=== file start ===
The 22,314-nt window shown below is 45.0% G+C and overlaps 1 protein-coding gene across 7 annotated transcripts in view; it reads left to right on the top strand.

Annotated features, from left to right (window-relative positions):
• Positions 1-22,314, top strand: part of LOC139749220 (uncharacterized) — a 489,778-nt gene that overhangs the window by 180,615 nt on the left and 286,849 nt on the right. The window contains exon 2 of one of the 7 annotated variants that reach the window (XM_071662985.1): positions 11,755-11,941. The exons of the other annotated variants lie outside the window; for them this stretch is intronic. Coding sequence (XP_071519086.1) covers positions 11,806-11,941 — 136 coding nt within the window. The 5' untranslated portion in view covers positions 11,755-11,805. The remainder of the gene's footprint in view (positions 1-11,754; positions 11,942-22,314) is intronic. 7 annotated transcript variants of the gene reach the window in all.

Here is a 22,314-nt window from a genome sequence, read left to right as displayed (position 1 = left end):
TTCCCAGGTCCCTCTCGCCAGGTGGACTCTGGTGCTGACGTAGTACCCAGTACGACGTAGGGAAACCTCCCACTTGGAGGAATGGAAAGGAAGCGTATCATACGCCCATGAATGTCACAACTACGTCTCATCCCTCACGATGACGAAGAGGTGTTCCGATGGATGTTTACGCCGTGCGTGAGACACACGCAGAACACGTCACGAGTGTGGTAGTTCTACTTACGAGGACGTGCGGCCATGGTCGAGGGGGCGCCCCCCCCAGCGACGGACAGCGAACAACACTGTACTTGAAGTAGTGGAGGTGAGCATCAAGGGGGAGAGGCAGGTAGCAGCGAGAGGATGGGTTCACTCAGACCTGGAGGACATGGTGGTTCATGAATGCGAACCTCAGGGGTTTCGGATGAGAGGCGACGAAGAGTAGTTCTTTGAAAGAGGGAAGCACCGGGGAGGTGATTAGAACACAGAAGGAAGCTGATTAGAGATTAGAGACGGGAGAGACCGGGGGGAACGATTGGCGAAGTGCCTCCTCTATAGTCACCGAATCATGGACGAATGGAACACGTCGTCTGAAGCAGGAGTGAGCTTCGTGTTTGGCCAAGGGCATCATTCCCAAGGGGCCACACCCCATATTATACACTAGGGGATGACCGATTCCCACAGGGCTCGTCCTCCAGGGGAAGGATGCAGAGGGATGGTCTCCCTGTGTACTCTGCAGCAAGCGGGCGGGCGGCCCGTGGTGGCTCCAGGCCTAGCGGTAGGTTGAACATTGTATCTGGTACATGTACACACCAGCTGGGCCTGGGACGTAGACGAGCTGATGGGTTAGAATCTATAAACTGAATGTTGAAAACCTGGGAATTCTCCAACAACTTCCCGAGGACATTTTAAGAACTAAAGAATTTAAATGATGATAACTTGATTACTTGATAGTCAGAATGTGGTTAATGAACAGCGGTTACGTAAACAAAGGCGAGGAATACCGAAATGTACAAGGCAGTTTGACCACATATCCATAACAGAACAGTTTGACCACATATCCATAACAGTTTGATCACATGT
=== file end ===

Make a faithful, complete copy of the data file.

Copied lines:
The 22,314-nt window shown below is 45.0% G+C and overlaps 1 protein-coding gene across 7 annotated transcripts in view; it reads left to right on the top strand.

Annotated features, from left to right (window-relative positions):
• Positions 1-22,314, top strand: part of LOC139749220 (uncharacterized) — a 489,778-nt gene that overhangs the window by 180,615 nt on the left and 286,849 nt on the right. The window contains exon 2 of one of the 7 annotated variants that reach the window (XM_071662985.1): positions 11,755-11,941. The exons of the other annotated variants lie outside the window; for them this stretch is intronic. Coding sequence (XP_071519086.1) covers positions 11,806-11,941 — 136 coding nt within the window. The 5' untranslated portion in view covers positions 11,755-11,805. The remainder of the gene's footprint in view (positions 1-11,754; positions 11,942-22,314) is intronic. 7 annotated transcript variants of the gene reach the window in all.

Here is a 22,314-nt window from a genome sequence, read left to right as displayed (position 1 = left end):
TTCCCAGGTCCCTCTCGCCAGGTGGACTCTGGTGCTGACGTAGTACCCAGTACGACGTAGGGAAACCTCCCACTTGGAGGAATGGAAAGGAAGCGTATCATACGCCCATGAATGTCACAACTACGTCTCATCCCTCACGATGACGAAGAGGTGTTCCGATGGATGTTTACGCCGTGCGTGAGACACACGCAGAACACGTCACGAGTGTGGTAGTTCTACTTACGAGGACGTGCGGCCATGGTCGAGGGGGCGCCCCCCCCAGCGACGGACAGCGAACAACACTGTACTTGAAGTAGTGGAGGTGAGCATCAAGGGGGAGAGGCAGGTAGCAGCGAGAGGATGGGTTCACTCAGACCTGGAGGACATGGTGGTTCATGAATGCGAACCTCAGGGGTTTCGGATGAGAGGCGACGAAGAGTAGTTCTTTGAAAGAGGGAAGCACCGGGGAGGTGATTAGAACACAGAAGGAAGCTGATTAGAGATTAGAGACGGGAGAGACCGGGGGGAACGATTGGCGAAGTGCCTCCTCTATAGTCACCGAATCATGGACGAATGGAACACGTCGTCTGAAGCAGGAGTGAGCTTCGTGTTTGGCCAAGGGCATCATTCCCAAGGGGCCACACCCCATATTATACACTAGGGGATGACCGATTCCCACAGGGCTCGTCCTCCAGGGGAAGGATGCAGAGGGATGGTCTCCCTGTGTACTCTGCAGCAAGCGGGCGGGCGGCCCGTGGTGGCTCCAGGCCTAGCGGTAGGTTGAACATTGTATCTGGTACATGTACACACCAGCTGGGCCTGGGACGTAGACGAGCTGATGGGTTAGAATCTATAAACTGAATGTTGAAAACCTGGGAATTCTCCAACAACTTCCCGAGGACATTTTAAGAACTAAAGAATTTAAATGATGATAACTTGATTACTTGATAGTCAGAATGTGGTTAATGAACAGCGGTTACGTAAACAAAGGCGAGGAATACCGAAATGTACAAGGCAGTTTGACCACATATCCATAACAGAACAGTTTGACCACATATCCATAACAGTTTGATCACATGT